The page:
- A mirror-Mine had a wooden frame.
(Forgive the Hamilton Beach box in the background. I had to do this project in the living room while watching a movie and playing with the baby and it was my “table”. Go multi-tasking skills, go!)
Step 1: Sand down the frame (if wooden). My frame was wooden with some sort of varnish or glossy finish. I should have taken my time with it and sanded more, but I was in a bit of a hurry and didn’t. Wish I had, though…it makes a big difference when painting.
Step 2: Paint your clothespins. This is undoubtedly the most annoying step. I’m not a big painter and painting twenty-something little things with lots of angles and sides is, to me, annoying. Plus, the rough edges totally ate up my sponge paintbrushes. At the end of the evening, I just threw them away.
Step 3: Paint your mirror. Again, this will go a lot better if you take your time and do a good job of sanding the frame. Seriously. Trust me. My mirror has about EIGHT coats of paint on it. Also, I didn’t tape the edges of the mirror. A few years ago we bought a big mirror to hang over the bed (clean thoughts, please…it’s hanging at the top of the bed as our headboard). It was marked down because of a few scratches, but it was a really nice, heavy mirror. We decided to get it anyway and paint the whole frame. We taped the edges where the wood meets the mirror but didn’t realize that the paint would bleed and run under the tape in some places. So even when we pulled the tape off, we still had to go back and scrape it off. So…this time I didn’t tape at all. I painted it and didn’t worry about the edges. When the paint was dry, I scraped it off with a straight edge (mine was actually a plastic shim) and it looked very neat and clean. Go me!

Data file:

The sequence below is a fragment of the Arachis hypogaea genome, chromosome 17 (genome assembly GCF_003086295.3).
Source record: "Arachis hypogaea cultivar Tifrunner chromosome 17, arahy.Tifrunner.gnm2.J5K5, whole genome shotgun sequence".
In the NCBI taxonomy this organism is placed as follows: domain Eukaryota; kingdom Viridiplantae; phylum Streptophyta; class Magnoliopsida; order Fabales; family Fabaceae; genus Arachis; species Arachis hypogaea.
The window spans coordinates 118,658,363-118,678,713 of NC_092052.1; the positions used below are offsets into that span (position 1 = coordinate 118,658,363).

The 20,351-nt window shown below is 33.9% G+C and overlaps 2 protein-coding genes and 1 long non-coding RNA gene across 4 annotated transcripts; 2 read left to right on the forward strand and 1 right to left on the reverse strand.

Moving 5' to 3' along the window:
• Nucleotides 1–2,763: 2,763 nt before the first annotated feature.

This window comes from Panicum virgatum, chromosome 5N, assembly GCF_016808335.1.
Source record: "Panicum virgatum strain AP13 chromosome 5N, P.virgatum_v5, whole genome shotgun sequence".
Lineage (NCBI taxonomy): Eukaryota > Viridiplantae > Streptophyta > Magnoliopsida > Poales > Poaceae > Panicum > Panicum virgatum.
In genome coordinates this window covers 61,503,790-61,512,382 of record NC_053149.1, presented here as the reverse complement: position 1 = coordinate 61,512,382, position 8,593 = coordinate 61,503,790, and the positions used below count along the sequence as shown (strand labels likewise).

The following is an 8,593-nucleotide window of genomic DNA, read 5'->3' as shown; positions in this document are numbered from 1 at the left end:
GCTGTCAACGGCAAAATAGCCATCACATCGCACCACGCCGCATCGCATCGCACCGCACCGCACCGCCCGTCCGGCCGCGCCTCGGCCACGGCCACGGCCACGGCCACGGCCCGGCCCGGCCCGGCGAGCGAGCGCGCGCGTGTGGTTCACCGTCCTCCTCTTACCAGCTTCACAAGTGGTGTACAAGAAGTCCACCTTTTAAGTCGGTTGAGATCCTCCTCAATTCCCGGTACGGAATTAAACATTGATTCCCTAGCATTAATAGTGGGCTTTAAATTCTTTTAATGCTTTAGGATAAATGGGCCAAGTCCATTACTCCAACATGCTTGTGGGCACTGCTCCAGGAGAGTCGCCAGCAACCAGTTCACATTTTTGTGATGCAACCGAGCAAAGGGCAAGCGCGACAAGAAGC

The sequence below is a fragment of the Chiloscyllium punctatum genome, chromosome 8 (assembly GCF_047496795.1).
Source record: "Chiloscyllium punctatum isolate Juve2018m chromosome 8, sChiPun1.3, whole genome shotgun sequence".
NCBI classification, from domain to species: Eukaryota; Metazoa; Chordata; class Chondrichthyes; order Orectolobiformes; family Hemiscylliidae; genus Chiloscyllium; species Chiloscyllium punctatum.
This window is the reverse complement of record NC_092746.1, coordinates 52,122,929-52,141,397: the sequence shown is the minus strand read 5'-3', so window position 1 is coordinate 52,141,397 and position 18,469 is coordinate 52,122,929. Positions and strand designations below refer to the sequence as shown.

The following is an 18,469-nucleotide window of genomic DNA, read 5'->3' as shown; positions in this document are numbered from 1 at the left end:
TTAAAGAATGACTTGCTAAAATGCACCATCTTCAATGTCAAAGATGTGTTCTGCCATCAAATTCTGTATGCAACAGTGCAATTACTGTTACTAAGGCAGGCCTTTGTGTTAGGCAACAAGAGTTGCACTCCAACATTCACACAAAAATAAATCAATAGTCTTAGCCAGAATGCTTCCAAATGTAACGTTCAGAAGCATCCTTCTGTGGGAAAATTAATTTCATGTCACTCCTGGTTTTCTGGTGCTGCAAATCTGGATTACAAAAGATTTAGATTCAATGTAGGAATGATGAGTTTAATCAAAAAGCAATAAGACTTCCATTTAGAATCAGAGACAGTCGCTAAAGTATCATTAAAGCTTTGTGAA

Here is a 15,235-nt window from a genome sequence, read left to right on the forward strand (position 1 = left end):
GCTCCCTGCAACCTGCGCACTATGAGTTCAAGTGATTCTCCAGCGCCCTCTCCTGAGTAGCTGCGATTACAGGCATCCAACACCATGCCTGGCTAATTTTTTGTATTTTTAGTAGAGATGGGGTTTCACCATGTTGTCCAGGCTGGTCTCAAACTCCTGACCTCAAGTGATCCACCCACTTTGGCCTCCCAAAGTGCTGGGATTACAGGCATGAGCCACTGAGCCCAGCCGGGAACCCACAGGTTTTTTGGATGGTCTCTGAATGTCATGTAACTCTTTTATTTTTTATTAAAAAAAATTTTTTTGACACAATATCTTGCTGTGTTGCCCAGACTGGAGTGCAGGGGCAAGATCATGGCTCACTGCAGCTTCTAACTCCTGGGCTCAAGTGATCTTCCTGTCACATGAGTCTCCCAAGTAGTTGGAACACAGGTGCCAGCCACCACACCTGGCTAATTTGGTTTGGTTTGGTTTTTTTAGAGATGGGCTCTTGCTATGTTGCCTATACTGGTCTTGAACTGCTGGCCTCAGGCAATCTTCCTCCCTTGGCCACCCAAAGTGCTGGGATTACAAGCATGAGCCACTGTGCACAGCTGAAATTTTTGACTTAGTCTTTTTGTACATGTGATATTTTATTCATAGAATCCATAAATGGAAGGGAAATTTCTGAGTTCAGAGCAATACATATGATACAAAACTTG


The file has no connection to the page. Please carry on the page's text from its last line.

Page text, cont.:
Step 4: Position your clothespins on your mirror and glue them in place. Again, I used wood glue, but I’m sure any kind of glue will work. The ticket is to use just enough and not a huge glob because it will squish out the sides. (I swear I can still hear my elementary art teacher telling us, “A little will do. A lot…will not.” I ended up pointing my pins grab-y side out so that I could put pictures in them, but I kinda wish I’d put them the other way around. I also wish I’d put more pins on it since it looks kinda skimpy. But…it’s done and no longer being shuffled around in the garage.
To continue with a post about my daughter’s birthday, I wanted to share with you the treat bags I sewed. This was not a project I had intended on completing for the party. I did not want to buy the cheap little plastic bags to put the treats in for the guests, but I also thought I would be able to find something cute to put them in! While I was searching for inspiration, I found some wonderful small canvas bags online that had drawstrings to pull them closed. Alas, I was doing this mere days before the party and would not have enough time to order them. I went to every craft/fabric/grocery store in my area and they did not have anything close to what I was now bound and determined to have for the party! So, I did what any other Martha Stewart mom would do and decided to make them myself!